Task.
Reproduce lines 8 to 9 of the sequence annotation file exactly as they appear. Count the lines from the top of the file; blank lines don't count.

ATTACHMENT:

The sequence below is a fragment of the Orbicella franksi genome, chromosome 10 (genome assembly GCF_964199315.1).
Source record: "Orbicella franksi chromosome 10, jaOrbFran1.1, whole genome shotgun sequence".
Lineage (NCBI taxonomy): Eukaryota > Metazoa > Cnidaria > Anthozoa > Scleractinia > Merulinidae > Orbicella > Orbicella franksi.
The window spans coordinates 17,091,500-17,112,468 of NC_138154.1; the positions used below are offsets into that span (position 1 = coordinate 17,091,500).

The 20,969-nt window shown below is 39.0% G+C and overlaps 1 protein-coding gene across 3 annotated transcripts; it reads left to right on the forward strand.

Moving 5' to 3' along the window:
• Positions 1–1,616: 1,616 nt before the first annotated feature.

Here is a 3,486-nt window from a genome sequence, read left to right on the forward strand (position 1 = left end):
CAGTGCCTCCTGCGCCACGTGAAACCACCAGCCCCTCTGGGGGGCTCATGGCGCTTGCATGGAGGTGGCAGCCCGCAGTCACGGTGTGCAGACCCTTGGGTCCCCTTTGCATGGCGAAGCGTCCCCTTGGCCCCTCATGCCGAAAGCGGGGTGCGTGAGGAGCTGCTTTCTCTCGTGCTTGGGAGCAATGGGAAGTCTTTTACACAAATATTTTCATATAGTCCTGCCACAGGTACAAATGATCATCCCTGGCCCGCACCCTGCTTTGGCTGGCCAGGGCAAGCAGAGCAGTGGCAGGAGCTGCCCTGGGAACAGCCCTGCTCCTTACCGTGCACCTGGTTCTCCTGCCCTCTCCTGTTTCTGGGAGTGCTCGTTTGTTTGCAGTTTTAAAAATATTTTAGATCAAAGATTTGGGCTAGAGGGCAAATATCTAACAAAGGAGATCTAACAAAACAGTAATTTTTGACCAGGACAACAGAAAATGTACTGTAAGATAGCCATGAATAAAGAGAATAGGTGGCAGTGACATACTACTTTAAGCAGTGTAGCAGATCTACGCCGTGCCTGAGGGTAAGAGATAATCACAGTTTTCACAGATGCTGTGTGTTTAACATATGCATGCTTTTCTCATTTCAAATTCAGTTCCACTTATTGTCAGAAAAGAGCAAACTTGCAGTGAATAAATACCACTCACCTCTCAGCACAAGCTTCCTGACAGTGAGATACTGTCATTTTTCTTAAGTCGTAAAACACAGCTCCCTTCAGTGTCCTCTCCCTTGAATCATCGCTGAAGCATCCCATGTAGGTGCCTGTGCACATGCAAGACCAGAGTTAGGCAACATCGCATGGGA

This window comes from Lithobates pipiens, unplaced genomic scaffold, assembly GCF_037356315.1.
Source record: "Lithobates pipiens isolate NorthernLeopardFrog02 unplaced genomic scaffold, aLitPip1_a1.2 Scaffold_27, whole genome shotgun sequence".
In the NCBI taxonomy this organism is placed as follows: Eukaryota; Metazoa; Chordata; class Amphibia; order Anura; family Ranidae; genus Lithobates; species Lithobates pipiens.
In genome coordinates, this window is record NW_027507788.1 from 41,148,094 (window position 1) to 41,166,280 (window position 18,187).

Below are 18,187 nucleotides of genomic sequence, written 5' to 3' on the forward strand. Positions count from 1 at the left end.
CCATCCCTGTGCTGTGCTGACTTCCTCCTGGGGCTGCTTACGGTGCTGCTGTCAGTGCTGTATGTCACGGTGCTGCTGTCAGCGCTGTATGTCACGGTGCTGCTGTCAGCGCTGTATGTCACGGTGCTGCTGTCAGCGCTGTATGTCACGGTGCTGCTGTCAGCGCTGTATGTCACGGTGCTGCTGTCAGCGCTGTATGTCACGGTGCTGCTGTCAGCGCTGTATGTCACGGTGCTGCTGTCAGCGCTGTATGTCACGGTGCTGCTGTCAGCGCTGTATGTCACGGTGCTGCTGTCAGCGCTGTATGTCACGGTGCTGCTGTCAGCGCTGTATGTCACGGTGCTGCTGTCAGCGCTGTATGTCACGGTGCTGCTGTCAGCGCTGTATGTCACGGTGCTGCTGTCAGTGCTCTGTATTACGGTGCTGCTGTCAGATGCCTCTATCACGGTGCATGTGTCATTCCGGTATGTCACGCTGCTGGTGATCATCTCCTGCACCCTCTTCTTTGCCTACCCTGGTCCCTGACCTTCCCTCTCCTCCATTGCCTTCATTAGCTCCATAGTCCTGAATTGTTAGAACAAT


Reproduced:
Here is a 3,486-nt window from a genome sequence, read left to right on the forward strand (position 1 = left end):
CAGTGCCTCCTGCGCCACGTGAAACCACCAGCCCCTCTGGGGGGCTCATGGCGCTTGCATGGAGGTGGCAGCCCGCAGTCACGGTGTGCAGACCCTTGGGTCCCCTTTGCATGGCGAAGCGTCCCCTTGGCCCCTCATGCCGAAAGCGGGGTGCGTGAGGAGCTGCTTTCTCTCGTGCTTGGGAGCAATGGGAAGTCTTTTACACAAATATTTTCATATAGTCCTGCCACAGGTACAAATGATCATCCCTGGCCCGCACCCTGCTTTGGCTGGCCAGGGCAAGCAGAGCAGTGGCAGGAGCTGCCCTGGGAACAGCCCTGCTCCTTACCGTGCACCTGGTTCTCCTGCCCTCTCCTGTTTCTGGGAGTGCTCGTTTGTTTGCAGTTTTAAAAATATTTTAGATCAAAGATTTGGGCTAGAGGGCAAATATCTAACAAAGGAGATCTAACAAAACAGTAATTTTTGACCAGGACAACAGAAAATGTACTGTAAGATAGCCATGAATAAAGAGAATAGGTGGCAGTGACATACTACTTTAAGCAGTGTAGCAGATCTACGCCGTGCCTGAGGGTAAGAGATAATCACAGTTTTCACAGATGCTGTGTGTTTAACATATGCATGCTTTTCTCATTTCAAATTCAGTTCCACTTATTGTCAGAAAAGAGCAAACTTGCAGTGAATAAATACCACTCACCTCTCAGCACAAGCTTCCTGACAGTGAGATACTGTCATTTTTCTTAAGTCGTAAAACACAGCTCCCTTCAGTGTCCTCTCCCTTGAATCATCGCTGAAGCATCCCATGTAGGTGCCTGTGCACATGCAAGACCAGAGTTAGGCAACATCGCATGGGA